Pollak: Five Lessons for Trump from the Israeli Election

Benjamin Netanyahu (Menahem Kahana / AFP / Getty)
Menahem Kahana / AFP / Getty

Israeli Prime Minister Benjamin Netanyahu will face a struggle to stay in office after his party, the Likud, failed to win enough seats in Tuesday’s election to guarantee a right-wing majority in the Knesset.

As of this writing, the opposition Blue and White party has a one-seat lead, though it cannot form a left-wing majority, either. As the last ballots are counted and coalition talks commence, there are important lessons for President Donald Trump to draw.

1. Take care of the basics. Netanyahu won a stunning victory just five months ago, defying the polls and media expectations. But his coalition fell apart when secular nationalist Avigdor Lieberman refused to compromise with the religious parties. Netanyahu cannot bear all the blame, but the buck stopped with him: he failed at the first task of governing. Trump, thus far, has avoided any major foreign or domestic failures. He needs to keep it that way.

2. Voters want more than success. Netanyahu has kept Israelis safe from terror and has presided over a very successful economy. He has also achieved major gains in relations with the U.S. But after ten years, Israeli voters seemed to have priced in that success and focused on other concerns. The fact that Lieberman was able to rally secular Israelis suggests that Israelis feel secure enough to move on. Trump has to offer voters more than his record.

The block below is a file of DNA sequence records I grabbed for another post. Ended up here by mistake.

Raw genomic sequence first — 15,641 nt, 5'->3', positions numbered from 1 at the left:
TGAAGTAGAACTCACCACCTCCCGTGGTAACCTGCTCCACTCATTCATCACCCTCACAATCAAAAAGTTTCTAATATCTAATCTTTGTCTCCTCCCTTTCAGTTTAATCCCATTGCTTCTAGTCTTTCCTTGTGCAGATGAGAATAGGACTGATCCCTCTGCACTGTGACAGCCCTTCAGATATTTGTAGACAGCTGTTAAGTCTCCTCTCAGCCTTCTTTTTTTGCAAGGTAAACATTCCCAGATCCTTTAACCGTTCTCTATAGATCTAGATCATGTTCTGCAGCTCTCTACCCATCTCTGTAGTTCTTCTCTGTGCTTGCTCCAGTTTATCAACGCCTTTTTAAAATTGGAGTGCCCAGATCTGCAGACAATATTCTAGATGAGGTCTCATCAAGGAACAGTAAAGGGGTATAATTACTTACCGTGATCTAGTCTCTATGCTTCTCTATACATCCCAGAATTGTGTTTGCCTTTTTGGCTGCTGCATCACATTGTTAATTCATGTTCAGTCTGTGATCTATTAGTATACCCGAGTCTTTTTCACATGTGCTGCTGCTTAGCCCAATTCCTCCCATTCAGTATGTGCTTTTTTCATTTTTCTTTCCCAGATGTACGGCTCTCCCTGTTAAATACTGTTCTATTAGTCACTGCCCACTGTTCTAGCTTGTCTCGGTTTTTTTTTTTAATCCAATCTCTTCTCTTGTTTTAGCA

3. The Deep State will never give up. Netanyahu has been hounded by law enforcement — which remains largely unaccountable to the legislature — for years on bogus corruption charges. The fact that they are frivolous did not make them less politically damaging. Likewise, Trump cannot assume voters will tune out the Democrats just because there was no Russian collusion. He must pursue the source of the false accusations — and run a tight ship.

4. Don’t give Democrats a reason to play the race card. Israel’s Arab parties claim, and some analysts agree, that Netanyahu drove up Arab turnout inadvertently when his party suggested there was voting fraud in Arab areas. Higher Arab turnout then drove up votes for Israel’s Arab parties and other opposition parties. Trump needs to be more sensitive about how he approaches the “Squad,” for example, knowing anything can be construed as racist.

5. Don’t leave big plans for the last minute. Netanyahu offered new proposals in the closing days of the election, such as annexing the Jordan River valley and a mutual defense pact with the U.S. But these came so late as to seem desperate. If Trump has some aces up his sleeve — like a new health care plan, for example — he should introduce them sooner rather than later, to allow time for promotion and refinement. Last-minute offers may not seal the deal.

Joel B. Pollak is Senior Editor-at-Large at Breitbart News. He earned an A.B. in Social Studies and Environmental Science and Public Policy from Harvard College, and a J.D. from Harvard Law School. He is a winner of the 2018 Robert Novak Journalism Alumni Fellowship. He is also the co-author of How Trump Won: The Inside Story of a Revolution, which is available from Regnery. Follow him on Twitter at @joelpollak.


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